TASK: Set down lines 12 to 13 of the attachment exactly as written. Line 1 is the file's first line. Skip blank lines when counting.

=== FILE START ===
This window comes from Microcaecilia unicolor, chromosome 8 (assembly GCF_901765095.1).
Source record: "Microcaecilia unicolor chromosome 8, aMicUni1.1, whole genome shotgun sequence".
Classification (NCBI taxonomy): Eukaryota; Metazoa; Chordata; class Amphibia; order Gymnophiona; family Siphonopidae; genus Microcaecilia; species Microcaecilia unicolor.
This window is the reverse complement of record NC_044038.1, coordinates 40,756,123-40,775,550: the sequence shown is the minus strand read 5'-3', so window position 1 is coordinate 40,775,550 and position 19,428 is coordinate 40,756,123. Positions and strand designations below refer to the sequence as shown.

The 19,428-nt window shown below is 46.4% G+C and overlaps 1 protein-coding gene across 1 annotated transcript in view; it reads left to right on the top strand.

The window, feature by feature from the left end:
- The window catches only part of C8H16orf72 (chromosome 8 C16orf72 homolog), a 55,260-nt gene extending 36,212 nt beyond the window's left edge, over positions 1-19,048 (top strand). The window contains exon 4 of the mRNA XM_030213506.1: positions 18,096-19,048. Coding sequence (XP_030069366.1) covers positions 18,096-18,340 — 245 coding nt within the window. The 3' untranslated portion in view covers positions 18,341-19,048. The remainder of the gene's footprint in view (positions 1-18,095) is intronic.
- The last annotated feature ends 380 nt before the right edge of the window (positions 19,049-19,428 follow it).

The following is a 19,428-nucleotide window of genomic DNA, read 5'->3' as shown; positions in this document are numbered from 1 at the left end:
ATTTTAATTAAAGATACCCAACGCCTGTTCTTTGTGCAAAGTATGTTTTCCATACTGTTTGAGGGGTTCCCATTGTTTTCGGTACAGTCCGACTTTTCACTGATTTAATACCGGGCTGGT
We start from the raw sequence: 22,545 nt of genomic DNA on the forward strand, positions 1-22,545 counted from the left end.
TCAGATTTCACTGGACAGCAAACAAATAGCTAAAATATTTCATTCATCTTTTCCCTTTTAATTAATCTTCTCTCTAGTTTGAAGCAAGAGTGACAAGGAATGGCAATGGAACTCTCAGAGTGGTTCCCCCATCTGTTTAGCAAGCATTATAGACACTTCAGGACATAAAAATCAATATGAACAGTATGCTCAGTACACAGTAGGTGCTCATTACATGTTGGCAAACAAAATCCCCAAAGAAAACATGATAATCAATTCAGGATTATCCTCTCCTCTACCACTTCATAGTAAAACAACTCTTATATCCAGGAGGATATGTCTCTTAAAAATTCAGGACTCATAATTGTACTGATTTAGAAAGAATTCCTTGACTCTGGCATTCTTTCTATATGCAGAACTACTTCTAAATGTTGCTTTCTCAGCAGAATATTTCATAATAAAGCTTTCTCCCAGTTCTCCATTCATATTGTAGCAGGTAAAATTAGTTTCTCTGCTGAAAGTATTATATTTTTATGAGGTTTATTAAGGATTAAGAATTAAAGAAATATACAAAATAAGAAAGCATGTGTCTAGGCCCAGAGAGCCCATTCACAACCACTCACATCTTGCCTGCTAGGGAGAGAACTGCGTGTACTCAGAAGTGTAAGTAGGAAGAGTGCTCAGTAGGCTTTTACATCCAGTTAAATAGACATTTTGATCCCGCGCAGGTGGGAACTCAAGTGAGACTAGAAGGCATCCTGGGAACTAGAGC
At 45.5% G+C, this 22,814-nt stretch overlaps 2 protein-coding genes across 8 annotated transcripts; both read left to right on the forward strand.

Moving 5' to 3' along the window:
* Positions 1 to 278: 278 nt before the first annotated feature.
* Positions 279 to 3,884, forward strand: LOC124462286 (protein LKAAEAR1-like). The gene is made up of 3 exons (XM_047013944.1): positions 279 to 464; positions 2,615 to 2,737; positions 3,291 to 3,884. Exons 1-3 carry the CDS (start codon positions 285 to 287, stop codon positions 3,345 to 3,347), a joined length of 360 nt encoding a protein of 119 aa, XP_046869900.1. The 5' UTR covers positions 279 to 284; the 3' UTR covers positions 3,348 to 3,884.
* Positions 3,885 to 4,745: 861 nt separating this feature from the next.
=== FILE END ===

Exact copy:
TCAGATTTCACTGGACAGCAAACAAATAGCTAAAATATTTCATTCATCTTTTCCCTTTTAATTAATCTTCTCTCTAGTTTGAAGCAAGAGTGACAAGGAATGGCAATGGAACTCTCAGAGTGGTTCCCCCATCTGTTTAGCAAGCATTATAGACACTTCAGGACATAAAAATCAATATGAACAGTATGCTCAGTACACAGTAGGTGCTCATTACATGTTGGCAAACAAAATCCCCAAAGAAAACATGATAATCAATTCAGGATTATCCTCTCCTCTACCACTTCATAGTAAAACAACTCTTATATCCAGGAGGATATGTCTCTTAAAAATTCAGGACTCATAATTGTACTGATTTAGAAAGAATTCCTTGACTCTGGCATTCTTTCTATATGCAGAACTACTTCTAAATGTTGCTTTCTCAGCAGAATATTTCATAATAAAGCTTTCTCCCAGTTCTCCATTCATATTGTAGCAGGTAAAATTAGTTTCTCTGCTGAAAGTATTATATTTTTATGAGGTTTATTAAGGATTAAGAATTAAAGAAATATACAAAATAAGAAAGCATGTGTCTAGGCCCAGAGAGCCCATTCACAACCACTCACATCTTGCCTGCTAGGGAGAGAACTGCGTGTACTCAGAAGTGTAAGTAGGAAGAGTGCTCAGTAGGCTTTTACATCCAGTTAAATAGACATTTTGATCCCGCGCAGGTGGGAACTCAAGTGAGACTAGAAGGCATCCTGGGAACTAGAGC
At 45.5% G+C, this 22,814-nt stretch overlaps 2 protein-coding genes across 8 annotated transcripts; both read left to right on the forward strand.